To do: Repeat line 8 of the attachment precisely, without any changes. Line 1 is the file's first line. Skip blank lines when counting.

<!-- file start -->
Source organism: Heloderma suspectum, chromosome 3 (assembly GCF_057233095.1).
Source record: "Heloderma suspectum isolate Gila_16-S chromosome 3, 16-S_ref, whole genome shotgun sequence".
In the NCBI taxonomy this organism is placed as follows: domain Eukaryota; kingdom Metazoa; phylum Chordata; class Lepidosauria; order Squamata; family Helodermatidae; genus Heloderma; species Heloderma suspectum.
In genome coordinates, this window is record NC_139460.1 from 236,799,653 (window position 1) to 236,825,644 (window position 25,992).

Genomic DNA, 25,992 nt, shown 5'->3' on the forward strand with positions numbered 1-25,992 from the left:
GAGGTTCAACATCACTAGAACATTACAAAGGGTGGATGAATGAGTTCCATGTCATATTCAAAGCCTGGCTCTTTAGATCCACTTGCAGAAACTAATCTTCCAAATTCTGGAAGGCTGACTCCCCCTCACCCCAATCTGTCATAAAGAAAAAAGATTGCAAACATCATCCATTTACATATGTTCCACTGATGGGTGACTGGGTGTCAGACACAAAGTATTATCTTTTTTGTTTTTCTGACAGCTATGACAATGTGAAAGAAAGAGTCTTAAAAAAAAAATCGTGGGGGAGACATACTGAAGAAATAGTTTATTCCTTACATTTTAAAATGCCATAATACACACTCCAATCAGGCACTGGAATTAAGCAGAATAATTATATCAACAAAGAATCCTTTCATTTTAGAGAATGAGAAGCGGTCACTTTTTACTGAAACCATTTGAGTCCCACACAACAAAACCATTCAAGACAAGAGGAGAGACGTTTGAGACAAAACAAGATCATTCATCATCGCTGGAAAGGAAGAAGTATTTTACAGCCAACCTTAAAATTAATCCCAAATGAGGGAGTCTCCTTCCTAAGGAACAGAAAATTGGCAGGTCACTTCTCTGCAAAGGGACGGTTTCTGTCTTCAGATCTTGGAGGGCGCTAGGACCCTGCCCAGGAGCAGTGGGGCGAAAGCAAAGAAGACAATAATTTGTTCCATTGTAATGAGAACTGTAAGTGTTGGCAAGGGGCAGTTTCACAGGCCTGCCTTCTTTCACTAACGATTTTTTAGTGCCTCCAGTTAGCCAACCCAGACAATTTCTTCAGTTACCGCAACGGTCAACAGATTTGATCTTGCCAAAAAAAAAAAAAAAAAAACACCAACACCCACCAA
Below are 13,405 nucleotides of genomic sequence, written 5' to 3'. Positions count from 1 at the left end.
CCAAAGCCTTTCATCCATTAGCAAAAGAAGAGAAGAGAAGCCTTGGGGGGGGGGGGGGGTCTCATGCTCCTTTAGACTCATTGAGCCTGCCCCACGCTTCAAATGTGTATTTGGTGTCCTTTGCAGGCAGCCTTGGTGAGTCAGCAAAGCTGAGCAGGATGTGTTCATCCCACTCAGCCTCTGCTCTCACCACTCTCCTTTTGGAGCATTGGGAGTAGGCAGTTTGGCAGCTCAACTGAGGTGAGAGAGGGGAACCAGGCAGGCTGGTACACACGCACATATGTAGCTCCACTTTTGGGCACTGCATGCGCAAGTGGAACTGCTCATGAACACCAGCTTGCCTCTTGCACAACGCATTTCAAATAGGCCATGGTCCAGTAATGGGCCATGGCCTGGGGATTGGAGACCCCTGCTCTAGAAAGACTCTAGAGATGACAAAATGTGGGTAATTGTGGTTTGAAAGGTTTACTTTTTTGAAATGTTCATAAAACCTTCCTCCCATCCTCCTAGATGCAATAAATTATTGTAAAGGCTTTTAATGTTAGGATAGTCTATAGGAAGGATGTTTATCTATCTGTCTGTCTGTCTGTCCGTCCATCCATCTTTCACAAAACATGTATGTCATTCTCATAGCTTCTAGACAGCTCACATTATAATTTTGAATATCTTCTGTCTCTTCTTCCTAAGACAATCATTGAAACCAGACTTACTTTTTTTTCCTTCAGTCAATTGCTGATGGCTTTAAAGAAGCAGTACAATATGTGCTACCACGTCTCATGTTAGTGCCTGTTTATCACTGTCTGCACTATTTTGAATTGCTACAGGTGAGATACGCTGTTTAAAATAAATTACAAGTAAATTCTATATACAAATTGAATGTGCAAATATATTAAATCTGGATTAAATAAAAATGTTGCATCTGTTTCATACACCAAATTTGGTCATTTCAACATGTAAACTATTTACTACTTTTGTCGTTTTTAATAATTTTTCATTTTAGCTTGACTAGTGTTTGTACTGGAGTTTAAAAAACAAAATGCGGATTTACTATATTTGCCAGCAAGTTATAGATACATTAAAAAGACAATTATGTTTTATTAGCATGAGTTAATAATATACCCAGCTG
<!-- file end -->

CCAAAGCCTTTCATCCATTAGCAAAAGAAGAGAAGAGAAGCCTTGGGGGGGGGGGGGGGTCTCATGCTCCTTTAGACTCATTGAGCCTGCCCCACGCTTCAAATGTGTATTTGGTGTCCTTTGCAGGCAGCCTTGGTGAGTCAGCAAAGCTGAGCAGGATGTGTTCATCCCACTCAGCCTCTGCTCTCACCACTCTCCTTTTGGAGCATTGGGAGTAGGCAGTTTGGCAGCTCAACTGAGGTGAGAGAGGGGAACCAGGCAGGCTGGTACACACGCACATATGTAGCTCCACTTTTGGGCACTGCATGCGCAAGTGGAACTGCTCATGAACACCAGCTTGCCTCTTGCACAACGCATTTCAAATAGGCCATGGTCCAGTAATGGGCCATGGCCTGGGGATTGGAGACCCCTGCTCTAGAAAGACTCTAGAGATGACAAAATGTGGGTAATTGTGGTTTGAAAGGTTTACTTTTTTGAAATGTTCATAAAACCTTCCTCCCATCCTCCTAGATGCAATAAATTATTGTAAAGGCTTTTAATGTTAGGATAGTCTATAGGAAGGATGTTTATCTATCTGTCTGTCTGTCTGTCCGTCCATCCATCTTTCACAAAACATGTATGTCATTCTCATAGCTTCTAGACAGCTCACATTATAATTTTGAATATCTTCTGTCTCTTCTTCCTAAGACAATCATTGAAACCAGACTTACTTTTTTTTCCTTCAGTCAATTGCTGATGGCTTTAAAGAAGCAGTACAATATGTGCTACCACGTCTCATGTTAGTGCCTGTTTATCACTGTCTGCACTATTTTGAATTGCTACAGGTGAGATACGCTGTTTAAAATAAATTACAAGTAAATTCTATATACAAATTGAATGTGCAAATATATTAAATCTGGATTAAATAAAAATGTTGCATCTGTTTCATACACCAAATTTGGTCATTTCAACATGTAAACTATTTACTACTTTTGTCGTTTTTAATAATTTTTCATTTTAGCTTGACTAGTGTTTGTACTGGAGTTTAAAAAACAAAATGCGGATTTACTATATTTGCCAGCAAGTTATAGATACATTAAAAAGACAATTATGTTTTATTAGCATGAGTTAATAATATACCCAGCTG